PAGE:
The Past as Future? The Contribution of Financial Globalization to the Current Crisis of Neo-Liberalism as a Development Strategy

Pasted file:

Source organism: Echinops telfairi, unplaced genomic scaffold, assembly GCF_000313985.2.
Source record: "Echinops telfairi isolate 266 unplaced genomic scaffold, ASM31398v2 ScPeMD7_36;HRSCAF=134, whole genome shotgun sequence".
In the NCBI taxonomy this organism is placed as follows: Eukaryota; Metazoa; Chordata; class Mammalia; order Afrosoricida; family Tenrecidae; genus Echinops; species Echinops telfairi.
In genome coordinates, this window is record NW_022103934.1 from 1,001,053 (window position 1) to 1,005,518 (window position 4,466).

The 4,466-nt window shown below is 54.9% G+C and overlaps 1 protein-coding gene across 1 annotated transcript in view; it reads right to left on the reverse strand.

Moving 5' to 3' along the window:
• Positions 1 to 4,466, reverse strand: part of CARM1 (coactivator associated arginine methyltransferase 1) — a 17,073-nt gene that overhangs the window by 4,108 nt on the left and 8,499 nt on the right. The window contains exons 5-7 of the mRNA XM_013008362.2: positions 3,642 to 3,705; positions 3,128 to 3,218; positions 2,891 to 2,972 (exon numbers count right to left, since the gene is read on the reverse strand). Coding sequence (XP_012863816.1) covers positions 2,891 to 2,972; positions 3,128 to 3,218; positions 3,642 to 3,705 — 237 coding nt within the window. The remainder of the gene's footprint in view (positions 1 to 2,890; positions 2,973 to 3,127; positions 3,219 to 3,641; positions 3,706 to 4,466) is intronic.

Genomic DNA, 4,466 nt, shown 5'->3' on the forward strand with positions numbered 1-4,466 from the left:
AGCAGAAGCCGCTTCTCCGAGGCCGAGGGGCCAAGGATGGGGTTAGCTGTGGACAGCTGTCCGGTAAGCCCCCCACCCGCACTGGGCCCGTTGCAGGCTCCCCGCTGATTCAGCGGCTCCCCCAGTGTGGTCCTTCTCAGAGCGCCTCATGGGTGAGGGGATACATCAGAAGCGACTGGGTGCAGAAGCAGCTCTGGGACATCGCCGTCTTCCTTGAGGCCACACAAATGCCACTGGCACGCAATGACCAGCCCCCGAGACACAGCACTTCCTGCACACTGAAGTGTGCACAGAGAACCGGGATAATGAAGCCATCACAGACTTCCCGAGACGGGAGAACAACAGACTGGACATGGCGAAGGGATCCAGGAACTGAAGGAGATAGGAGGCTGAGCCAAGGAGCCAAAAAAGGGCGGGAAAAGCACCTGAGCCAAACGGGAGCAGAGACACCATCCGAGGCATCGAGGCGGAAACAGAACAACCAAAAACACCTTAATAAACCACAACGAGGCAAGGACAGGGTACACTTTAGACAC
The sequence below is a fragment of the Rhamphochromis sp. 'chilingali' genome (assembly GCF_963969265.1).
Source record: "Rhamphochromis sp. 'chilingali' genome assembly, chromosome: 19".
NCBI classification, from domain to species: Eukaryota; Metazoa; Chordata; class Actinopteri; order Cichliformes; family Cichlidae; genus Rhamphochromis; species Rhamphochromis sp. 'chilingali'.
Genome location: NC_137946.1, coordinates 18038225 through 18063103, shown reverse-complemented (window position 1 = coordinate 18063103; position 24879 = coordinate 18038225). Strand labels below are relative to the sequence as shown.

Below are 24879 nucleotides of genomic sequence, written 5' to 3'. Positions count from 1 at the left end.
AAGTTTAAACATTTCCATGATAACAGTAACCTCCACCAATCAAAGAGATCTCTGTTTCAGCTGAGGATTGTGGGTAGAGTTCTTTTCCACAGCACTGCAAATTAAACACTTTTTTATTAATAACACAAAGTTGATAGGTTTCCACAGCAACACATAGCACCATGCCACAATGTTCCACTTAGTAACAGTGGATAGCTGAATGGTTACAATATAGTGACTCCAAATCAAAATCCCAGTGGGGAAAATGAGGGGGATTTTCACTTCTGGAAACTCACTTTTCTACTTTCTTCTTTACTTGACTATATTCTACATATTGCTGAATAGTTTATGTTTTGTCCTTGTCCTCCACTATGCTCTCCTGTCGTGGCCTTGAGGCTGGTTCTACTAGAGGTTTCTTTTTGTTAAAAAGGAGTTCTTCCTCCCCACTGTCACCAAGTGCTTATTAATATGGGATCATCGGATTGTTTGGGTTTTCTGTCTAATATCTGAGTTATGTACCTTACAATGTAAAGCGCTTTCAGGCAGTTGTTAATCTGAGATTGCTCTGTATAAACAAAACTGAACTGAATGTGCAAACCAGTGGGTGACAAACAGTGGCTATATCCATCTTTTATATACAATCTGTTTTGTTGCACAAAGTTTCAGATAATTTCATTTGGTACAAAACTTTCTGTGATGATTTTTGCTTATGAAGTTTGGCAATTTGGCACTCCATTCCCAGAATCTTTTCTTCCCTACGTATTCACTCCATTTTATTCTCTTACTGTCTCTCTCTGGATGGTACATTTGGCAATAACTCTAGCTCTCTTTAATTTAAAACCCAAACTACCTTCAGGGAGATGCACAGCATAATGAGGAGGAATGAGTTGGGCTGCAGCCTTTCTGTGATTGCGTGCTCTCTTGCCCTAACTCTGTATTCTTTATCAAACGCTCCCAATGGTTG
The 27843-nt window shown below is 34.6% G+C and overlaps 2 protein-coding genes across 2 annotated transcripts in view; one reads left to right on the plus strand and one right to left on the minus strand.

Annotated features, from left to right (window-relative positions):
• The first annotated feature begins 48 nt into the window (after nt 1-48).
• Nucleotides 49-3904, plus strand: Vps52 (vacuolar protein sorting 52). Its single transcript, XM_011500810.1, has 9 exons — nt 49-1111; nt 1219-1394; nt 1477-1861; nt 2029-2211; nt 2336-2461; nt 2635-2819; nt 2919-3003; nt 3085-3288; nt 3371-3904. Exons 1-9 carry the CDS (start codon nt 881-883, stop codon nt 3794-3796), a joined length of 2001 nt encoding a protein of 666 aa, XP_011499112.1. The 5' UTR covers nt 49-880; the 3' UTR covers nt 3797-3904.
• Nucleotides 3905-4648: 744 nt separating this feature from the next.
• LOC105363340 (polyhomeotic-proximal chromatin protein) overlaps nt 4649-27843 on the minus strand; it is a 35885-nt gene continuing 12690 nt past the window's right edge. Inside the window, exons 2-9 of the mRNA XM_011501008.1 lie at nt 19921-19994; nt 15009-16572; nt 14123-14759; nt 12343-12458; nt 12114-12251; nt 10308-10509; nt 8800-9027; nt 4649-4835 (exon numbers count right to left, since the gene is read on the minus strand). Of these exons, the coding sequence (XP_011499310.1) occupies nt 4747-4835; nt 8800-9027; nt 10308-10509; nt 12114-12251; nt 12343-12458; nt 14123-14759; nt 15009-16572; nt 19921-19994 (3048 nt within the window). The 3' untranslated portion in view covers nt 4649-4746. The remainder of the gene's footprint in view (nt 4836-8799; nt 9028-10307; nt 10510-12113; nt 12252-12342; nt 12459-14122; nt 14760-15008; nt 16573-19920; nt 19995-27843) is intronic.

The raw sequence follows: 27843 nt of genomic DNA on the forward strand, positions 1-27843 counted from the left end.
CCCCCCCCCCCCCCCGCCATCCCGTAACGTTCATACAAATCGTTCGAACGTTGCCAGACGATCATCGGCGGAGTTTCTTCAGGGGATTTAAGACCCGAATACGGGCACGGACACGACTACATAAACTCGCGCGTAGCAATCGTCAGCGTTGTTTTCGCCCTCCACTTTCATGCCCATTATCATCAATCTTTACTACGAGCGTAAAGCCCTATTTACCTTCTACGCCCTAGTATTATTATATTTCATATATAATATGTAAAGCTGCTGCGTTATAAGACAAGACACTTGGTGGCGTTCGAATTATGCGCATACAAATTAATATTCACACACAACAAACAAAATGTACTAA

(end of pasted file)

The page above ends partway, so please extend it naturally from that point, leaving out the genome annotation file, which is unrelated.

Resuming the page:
Bretton Woods was grounded in the Keynesian view that financial markets are innately too unstable to be given free rein. This view, which also shaped the financial policies of developing countries during the 1st post-war quarter-century, was gradually displaced during the 2nd post- war quarter-century by Neo-liberalism, with financial market liberalization and heavy reliance on freely mobile international capital as its leading components. However, their adoption by the industrialized countries has been associated with exchange rate misalignments, excessive debt leveraging, asset price bubbles, slower and more unstable output and employment growth, and increased income concentration; and additionally in the developing countries by more frequent financial crises, exacerbated by over-indebtedness that forces many of them to adopt pro-cyclical macroeconomic policies that deepen their output and employment losses. This paper contends that the association reflects causality, rooted fundamentally in the innate propensity of financial dynamics to go off track along the lines of Minsky’s Financial Instability Hypothesis, an elaboration of Keynes’s view. An open economy extension of this hypothesis explains the frequency of banking/currency crises in the 2nd quarter-century in the developing countries far better than the convoluted “blame the victim” post-mortems that until recently have been the staple of the IMF. Its recent publications show the IMF analysts moving part way toward the Keynesian view of financial instability, but with a major disconnect between the empirical findings and their implications for theory and policy. As yet there is neither overt abandonment of the efficient market theorizing that had underpinned the IMF’s earlier enthusiasm for financial liberalization, nor candid reconsideration of its opposition to capital controls and other dirigiste policies implied by the Keynesian view. Probably this is because IMF policies are not “owned” by its bureaucracy or membership at large, but by the major financial center countries. Still, the worried discussions among these center countries that global financial discord could lead to deeper financial crises, debt deflation, intensified beggar-my-neighbor trade and currency competition, and the formation of antagonistic regional blocs have a 1930s aura. Optimistically, this could lead again, as at Bretton Woods, to coordinated stabilization policies, among at least the Big Three financial powers, that would also ease the way for developing countries to return to dirigiste development strategies. More likely, a reprise of the 1930s will be needed to create the political climate for accepting all this. Given the odds, developing countries should carve out their own policy space, with capital controls as prerequisite for widening that space.
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